3 simple investment tips to avoid mistakes
Investment tips on how to avoid these 3 mistakes
Oh, the stock market is on a downturn. Quick, sell! Okay, wait, it’s picking back up again. Buy before it reaches its peak!
Sound familiar? This exact scenario played out during the tail end of 2018 and when COVID19 hit. The last quarter was quite wild for equity indices, and many investors decided to bail and head for safer waters. If you’re a hobby investor or an expatriate in the UAE looking to put away some stock market returns towards your retirement, you might have gone through exactly this sentiment. It’s only natural.
Here I list it as one of the top investment tips I counsel investors against. Whether you’re a client or not, I want you to come out ahead in your investments. So here are my top quick tips for investment mistakes to watch out for.
Mistake One: Sell the dip
Okay, consider the example above. Say the stock market is tanking – as it did at end of 2018 due to a confluence of factors. US foreign policy and trade wars, coupled with Brexit-related uncertainty, played a role. December was the worst. The S&P 500 was down 9% and the Dow fell 8.7%. In one seven day stretch the Dow fell by over 350 points over six times! It was the worst ever Christmas Eve since 1931 for stock markets.
The natural reaction is to sell, of course. It comes straight from the gut – but is also one of the worst things you can do – given of course that you’re investing in relatively solid companies with a sustainable growth plan. Thing is, it’s practically a given that stock will be more valuable in five years if the underlying company hasn’t gone bust. Even unexciting stock appreciates in the long term. It’s a fact.
The rule here – if you’re planning for financial stability – is to stop trying to beat the market short term. Go long, and hold on. Stop trying to predict short-term fluctuations. You’re a winner in the end.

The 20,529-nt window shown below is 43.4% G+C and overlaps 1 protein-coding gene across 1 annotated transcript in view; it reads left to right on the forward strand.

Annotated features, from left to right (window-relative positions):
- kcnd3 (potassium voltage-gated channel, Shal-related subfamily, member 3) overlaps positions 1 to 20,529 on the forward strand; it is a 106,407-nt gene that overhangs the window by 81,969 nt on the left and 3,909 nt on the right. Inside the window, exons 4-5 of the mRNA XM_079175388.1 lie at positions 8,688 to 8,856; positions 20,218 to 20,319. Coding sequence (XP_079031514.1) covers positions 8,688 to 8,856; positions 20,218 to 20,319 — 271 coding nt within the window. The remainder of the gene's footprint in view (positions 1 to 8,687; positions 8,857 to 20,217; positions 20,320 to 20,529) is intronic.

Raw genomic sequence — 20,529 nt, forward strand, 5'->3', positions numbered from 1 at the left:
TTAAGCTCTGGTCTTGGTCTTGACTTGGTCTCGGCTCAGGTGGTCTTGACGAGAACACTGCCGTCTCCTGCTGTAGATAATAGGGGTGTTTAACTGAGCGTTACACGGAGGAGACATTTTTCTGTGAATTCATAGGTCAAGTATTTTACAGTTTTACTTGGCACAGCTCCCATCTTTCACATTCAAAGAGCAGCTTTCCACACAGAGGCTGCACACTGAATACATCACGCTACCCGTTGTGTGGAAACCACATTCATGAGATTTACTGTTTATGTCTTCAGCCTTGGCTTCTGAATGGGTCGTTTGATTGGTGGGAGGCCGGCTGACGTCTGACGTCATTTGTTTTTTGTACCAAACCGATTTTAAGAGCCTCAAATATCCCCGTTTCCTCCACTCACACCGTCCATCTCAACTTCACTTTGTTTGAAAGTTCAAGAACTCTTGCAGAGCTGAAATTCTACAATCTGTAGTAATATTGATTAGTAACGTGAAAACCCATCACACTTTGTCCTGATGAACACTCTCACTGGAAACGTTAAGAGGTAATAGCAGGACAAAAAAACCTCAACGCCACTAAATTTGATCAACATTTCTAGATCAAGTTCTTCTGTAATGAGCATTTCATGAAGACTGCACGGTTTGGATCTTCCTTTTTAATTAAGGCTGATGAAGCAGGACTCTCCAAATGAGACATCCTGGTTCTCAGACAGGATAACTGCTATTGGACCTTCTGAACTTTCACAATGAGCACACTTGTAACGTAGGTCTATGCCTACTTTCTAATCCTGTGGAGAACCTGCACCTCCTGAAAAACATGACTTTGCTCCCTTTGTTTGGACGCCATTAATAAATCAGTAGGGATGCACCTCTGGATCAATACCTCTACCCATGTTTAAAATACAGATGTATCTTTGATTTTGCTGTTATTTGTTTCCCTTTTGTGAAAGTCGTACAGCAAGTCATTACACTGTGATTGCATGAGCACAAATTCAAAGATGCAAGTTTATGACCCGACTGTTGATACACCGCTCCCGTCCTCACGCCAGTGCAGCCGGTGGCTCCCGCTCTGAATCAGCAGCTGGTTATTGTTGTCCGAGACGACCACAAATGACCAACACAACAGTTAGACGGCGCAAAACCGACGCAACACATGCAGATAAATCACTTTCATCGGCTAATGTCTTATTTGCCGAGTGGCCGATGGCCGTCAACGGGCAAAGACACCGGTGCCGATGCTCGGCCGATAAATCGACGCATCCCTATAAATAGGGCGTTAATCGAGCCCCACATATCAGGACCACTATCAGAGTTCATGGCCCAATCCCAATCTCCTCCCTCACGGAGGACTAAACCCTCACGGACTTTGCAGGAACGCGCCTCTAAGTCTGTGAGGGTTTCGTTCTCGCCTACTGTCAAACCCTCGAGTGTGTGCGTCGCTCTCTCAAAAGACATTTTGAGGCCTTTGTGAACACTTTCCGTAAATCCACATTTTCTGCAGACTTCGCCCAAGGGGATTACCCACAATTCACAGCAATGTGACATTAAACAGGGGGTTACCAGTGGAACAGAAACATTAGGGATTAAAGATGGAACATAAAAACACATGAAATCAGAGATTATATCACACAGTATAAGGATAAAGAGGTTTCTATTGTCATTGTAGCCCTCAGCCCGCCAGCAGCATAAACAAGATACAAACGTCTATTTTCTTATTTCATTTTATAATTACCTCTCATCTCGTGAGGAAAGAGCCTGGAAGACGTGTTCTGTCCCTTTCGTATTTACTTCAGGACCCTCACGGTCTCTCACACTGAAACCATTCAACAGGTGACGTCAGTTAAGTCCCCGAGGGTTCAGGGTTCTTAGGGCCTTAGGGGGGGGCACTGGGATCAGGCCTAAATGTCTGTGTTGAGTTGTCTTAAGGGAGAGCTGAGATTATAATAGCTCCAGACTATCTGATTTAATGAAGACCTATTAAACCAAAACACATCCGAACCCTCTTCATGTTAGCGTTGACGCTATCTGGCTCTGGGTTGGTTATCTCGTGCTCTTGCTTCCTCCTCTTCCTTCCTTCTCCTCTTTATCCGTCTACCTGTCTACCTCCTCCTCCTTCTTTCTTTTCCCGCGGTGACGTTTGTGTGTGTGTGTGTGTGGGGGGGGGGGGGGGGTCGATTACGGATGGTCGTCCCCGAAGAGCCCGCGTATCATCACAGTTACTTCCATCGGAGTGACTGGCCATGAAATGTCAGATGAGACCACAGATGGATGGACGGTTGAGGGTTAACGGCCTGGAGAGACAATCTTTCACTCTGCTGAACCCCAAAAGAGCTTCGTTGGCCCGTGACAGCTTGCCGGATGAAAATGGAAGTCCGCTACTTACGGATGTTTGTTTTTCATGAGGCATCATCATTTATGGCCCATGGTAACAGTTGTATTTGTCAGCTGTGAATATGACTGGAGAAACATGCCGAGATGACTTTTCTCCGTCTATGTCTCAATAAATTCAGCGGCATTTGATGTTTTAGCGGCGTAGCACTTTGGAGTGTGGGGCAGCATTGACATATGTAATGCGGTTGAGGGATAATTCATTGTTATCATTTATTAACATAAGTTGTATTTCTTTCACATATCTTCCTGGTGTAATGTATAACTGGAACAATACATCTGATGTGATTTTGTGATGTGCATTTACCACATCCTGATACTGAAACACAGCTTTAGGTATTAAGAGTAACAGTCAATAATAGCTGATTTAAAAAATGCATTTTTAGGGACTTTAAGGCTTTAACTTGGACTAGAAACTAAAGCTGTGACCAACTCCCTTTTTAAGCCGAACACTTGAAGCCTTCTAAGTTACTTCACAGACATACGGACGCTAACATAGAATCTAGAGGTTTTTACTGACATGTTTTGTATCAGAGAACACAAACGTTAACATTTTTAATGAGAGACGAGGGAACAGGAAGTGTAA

Mistake Two: Buy into momentum
A Dubai Financial Market listed company’s stock is rising and rising. Eventually, you give in and decide to buy. After all, good performance now means good performance later, right? That’s how they pick winning racehorses.
Wrong. Look closely at the fine print of most advisory websites, or those advertising funds. They’ll all say one thing in spidery letters towards the footer: Past Performance Is Not Indicative Of Future Results. This fallacy of “performance chasing” – or buying into a good thing because it was good before – is so common that funds now include this disclaimer habitually.
The reality is that a rapidly climbing investment can turn sour quickly. In fact, the longer a stock has been on the up, the greater the chances of correction. Bulls give way to bears eventually; it’s only natural. So buying a stock that’s on the rise can mean it’s about to turn.
Instead of looking at past performance, look at fundamentals. Is the company sound? Does it have a product or service that fills a need? Will it be around in five years? If you’ve answered yes to the above, it might be worth investing in the stock.
Mistake Three: I believe in land
I believe in land or stock, or cans of beans, or insert whatever in this space. Naturally, there’s nothing wrong with real estate. In fact, like most assets, real estate appreciates long-term, provided you’ve done some due diligence.
But the trouble is with having a favoured asset class and putting your eggs in one basket. For instance, you might think that potatoes are an excellent investment because everyone will eat them forever. So you invest everything in them.
But then a single protracted episode of potato blight could wipe out the humble spud – and your savings with it. Potato blight actually happened in Ireland in 1845 – and so dependent was the island’s population on the spud that there was a terrible famine. A horrible chapter in history, but it teaches us a lesson in diversification.
Regardless of how strong you think an asset class is, don’t sink everything into it. If a downturn happens, you don’t want your entire portfolio to sink.
So there you have it. My three top – and easy – investor mistakes to avoid, in other words – my investment tips. This is just the start though. If you want to create a resilient portfolio that can weather market storms to deliver long-term financial security and a dream retirement, as an expat expert, I am on hand to help with all of the above and more.
About Mike Coady
Mike Coady is an expat expert based in Dubai and is on hand to help with all of the above and more.
Mike is an award-winning money coach and industry leader in the financial sector.
Qualified to UK Financial Conduct Authority (FCA) standards, a member of the Chartered Insurance Institute, a Founding Fellow of the Institute of Sales Professionals (FF.ISP), and a Fellow of the Institute of Directors (FIoD) and featured as a highly qualified Financial Adviser in Which Financial Adviser.
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Blog published by Mike Coady.